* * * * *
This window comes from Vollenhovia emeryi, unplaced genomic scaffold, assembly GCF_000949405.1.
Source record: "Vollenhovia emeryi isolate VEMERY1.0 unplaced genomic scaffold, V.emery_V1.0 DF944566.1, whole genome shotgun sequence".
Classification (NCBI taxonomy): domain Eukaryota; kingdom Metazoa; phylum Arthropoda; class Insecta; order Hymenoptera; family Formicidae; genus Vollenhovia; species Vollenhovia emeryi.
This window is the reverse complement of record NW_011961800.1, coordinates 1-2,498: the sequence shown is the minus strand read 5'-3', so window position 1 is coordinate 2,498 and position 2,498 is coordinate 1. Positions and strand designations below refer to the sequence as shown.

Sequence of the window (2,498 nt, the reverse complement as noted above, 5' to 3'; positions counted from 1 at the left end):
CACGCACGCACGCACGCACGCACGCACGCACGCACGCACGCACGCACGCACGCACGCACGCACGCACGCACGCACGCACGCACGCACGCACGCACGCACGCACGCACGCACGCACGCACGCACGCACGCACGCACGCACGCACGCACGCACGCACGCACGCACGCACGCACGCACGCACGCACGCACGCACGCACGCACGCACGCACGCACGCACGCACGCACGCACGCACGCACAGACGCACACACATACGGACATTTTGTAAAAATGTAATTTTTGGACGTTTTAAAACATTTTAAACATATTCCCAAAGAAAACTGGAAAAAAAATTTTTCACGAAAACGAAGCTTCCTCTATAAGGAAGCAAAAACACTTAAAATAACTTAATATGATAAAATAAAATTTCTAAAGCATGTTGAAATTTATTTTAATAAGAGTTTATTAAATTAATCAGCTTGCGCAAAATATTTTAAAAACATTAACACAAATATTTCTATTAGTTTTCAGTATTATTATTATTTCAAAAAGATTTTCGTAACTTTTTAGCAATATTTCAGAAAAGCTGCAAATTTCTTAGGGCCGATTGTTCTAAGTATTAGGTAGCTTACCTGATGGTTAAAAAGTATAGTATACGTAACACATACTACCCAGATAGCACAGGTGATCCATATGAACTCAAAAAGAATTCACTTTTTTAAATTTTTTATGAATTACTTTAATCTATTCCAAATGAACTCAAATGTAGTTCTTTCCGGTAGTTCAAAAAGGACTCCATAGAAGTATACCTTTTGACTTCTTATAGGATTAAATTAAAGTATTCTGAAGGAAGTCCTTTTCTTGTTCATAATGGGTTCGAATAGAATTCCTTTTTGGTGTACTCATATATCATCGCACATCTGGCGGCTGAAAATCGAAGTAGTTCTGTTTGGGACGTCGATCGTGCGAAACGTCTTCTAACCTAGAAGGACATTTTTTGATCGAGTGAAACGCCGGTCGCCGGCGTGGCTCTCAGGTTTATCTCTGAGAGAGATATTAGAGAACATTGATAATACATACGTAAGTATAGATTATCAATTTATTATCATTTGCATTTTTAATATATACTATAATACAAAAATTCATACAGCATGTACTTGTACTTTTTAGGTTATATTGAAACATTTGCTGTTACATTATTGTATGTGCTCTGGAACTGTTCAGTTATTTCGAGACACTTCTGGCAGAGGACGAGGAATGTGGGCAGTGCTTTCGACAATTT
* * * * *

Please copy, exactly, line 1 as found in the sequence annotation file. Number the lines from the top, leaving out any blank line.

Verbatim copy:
This window comes from Vollenhovia emeryi, unplaced genomic scaffold, assembly GCF_000949405.1.